When a tumbling particle bed in a horizontal rotating drum is aerated, the particle bed can be considered as a gas fluidized bed, which may be called a fluidized bed in rotating drum (FBRD). Measurement of the residence time distribution (RTD) of gas in an FBRD of coarse particles was carried out by the stimulus-response method using a bench-scale rig. The concentration change of nonadsorbing tracer gas (methane) in the exit stream, as the response to a pulse input, was measured by a flame ionization detector connected with PC data acquisition system. The results of the experiments revealed that the RTD of gas was affected by the parameter ξ, which included aeration rate and rotation speed of drum, and aeration angle. Backmixing of gas was found for large ξ. The reactor efficiency, calculated from the real RTD functions, was close to that of the packed bed and was distinctly higher than that of the conventional bubbling fluidized bed for small ξ. Finally, the reactor efficiency of the FBRD was represented in terms of parameter ξ.
A model was proposed to describe the expansion behavior of a gas fluidized bed of fine particles by using the elastic wave velocity. The difference between the maximum bed voidage in homogeneous fluidized beds, εmb, and the emulsion-phase voidage in bubbling beds, εe could be explained by the proposed model. These voidages were calculated by comparing the voidage propagation velocity with the elestic wave velocity, the latter being represented as a function of the volume elasticity and the rigidity for uniformly expanded beds. In the emulsion phase of bubbling fluidized beds, however, the rigidity was neglected. This difference reflected the fact that εmb was larger than εe in any gas–solid system of fine particles. Since it was difficult to formulate quantitatively the value of the elastic wave velocity based on the theoretical approach, it was modified by experimental data in the literature.
The velocity and the axial dispersion of solids within a bed (50 mm in inner diameter, 3600 mm in height) with high gas velocity were analyzed by impulse response of tracer particles. FCC-particles (“group A” powder according to Geldart classification) were employed for the present investigation. Local particle velocity at the axis of the bed increased with increased gas velocity, while the fraction of solids decreased. The axial dispersion coefficient within the bed ranged from 1 to 900 cm2/s. This result suggested unsteady and random behaviour of solids within the fast fluidized bed. Local slip velocity at the axis of the bed was mostly larger than the terminal velocity of a single particle.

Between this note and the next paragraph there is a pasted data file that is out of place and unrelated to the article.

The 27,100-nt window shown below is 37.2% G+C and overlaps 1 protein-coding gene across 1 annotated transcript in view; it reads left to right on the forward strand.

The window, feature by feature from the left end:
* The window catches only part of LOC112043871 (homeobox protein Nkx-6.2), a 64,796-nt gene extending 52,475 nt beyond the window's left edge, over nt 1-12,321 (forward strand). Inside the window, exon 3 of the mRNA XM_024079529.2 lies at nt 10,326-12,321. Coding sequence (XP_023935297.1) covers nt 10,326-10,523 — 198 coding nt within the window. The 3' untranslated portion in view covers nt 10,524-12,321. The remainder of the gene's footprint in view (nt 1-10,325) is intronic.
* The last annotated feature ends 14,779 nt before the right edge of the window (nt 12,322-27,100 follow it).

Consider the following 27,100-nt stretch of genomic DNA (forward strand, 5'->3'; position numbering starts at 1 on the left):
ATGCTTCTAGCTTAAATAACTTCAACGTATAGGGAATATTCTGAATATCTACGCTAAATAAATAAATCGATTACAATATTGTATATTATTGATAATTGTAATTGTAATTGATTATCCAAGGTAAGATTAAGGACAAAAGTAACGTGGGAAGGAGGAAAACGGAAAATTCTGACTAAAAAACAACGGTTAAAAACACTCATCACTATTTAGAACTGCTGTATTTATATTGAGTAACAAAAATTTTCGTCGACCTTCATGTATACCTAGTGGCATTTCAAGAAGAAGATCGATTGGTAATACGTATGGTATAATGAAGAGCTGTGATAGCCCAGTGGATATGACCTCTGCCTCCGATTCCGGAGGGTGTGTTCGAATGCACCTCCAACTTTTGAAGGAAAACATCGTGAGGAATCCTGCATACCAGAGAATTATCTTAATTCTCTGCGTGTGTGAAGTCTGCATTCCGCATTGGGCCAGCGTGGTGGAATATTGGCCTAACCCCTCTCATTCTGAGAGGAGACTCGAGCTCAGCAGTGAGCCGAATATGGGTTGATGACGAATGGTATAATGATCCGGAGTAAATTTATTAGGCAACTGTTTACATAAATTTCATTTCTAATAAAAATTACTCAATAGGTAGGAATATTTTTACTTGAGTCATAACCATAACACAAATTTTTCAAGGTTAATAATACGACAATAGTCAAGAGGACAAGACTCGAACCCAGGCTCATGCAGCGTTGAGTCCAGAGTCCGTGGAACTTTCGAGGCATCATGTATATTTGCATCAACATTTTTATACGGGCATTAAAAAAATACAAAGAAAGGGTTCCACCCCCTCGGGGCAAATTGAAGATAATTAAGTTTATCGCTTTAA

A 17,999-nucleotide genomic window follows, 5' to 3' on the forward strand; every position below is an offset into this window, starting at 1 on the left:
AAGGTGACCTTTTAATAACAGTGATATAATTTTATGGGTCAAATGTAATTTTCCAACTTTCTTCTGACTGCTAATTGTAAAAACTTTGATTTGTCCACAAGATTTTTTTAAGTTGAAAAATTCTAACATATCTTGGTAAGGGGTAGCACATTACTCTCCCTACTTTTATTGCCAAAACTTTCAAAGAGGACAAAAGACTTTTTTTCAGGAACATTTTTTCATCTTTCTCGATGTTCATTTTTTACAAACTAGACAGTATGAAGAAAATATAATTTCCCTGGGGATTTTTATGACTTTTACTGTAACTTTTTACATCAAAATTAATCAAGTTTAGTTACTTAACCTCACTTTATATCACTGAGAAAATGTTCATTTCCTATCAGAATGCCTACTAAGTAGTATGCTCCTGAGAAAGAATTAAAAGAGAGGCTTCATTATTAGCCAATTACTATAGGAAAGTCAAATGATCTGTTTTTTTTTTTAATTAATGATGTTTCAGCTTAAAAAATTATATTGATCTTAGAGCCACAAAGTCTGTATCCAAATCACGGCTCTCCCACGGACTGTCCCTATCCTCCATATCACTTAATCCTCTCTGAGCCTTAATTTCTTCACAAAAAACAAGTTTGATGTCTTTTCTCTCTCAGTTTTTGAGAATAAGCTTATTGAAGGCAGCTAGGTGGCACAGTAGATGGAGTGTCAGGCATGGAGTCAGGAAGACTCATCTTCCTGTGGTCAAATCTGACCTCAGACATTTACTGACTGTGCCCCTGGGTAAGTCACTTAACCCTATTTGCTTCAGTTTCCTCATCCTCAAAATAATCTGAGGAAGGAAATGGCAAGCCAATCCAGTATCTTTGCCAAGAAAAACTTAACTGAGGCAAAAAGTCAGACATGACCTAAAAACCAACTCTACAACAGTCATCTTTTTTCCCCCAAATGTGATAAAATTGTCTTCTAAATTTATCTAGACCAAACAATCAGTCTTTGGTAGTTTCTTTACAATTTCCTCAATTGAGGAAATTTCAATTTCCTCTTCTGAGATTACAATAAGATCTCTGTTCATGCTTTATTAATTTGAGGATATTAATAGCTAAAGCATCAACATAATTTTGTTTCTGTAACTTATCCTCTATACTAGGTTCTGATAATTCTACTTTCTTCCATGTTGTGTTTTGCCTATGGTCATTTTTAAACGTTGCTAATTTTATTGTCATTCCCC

The flow structure and mixing characteristics of a high-viscosity fluid in an agitated thin-film evaporator with vertically aligned multiple blades were investigated by measuring the material exchange rate between the fillet and film using an electro-conductivity method. The optimum design of an agitated thin-film evaporator with multiple blades was studied. The results show that vertically aligned multiple blades can strongly promote the material exchange between the fillet and film compared with a conventional single blade. Furthermore, it is shown that the optimum distance between the vertically aligned blades can be determined by the mixing Reynolds number and the number of blades required can be estimated from the material exchange rate.
The transfer rates of Na+ , K+, Mg2+ and Ca2+ across a cation exchange membrane were investigated. Two models were examined to explain the experimental results. The first model is based on the ion exchange equilibrium at the membrane surface, the second on the nonequilibrium exchange kinetics at the membrane surface and within the membrane. The transfer rates calculated by the second model were in good agreement with the experimental results for both monovalent and divalent ions.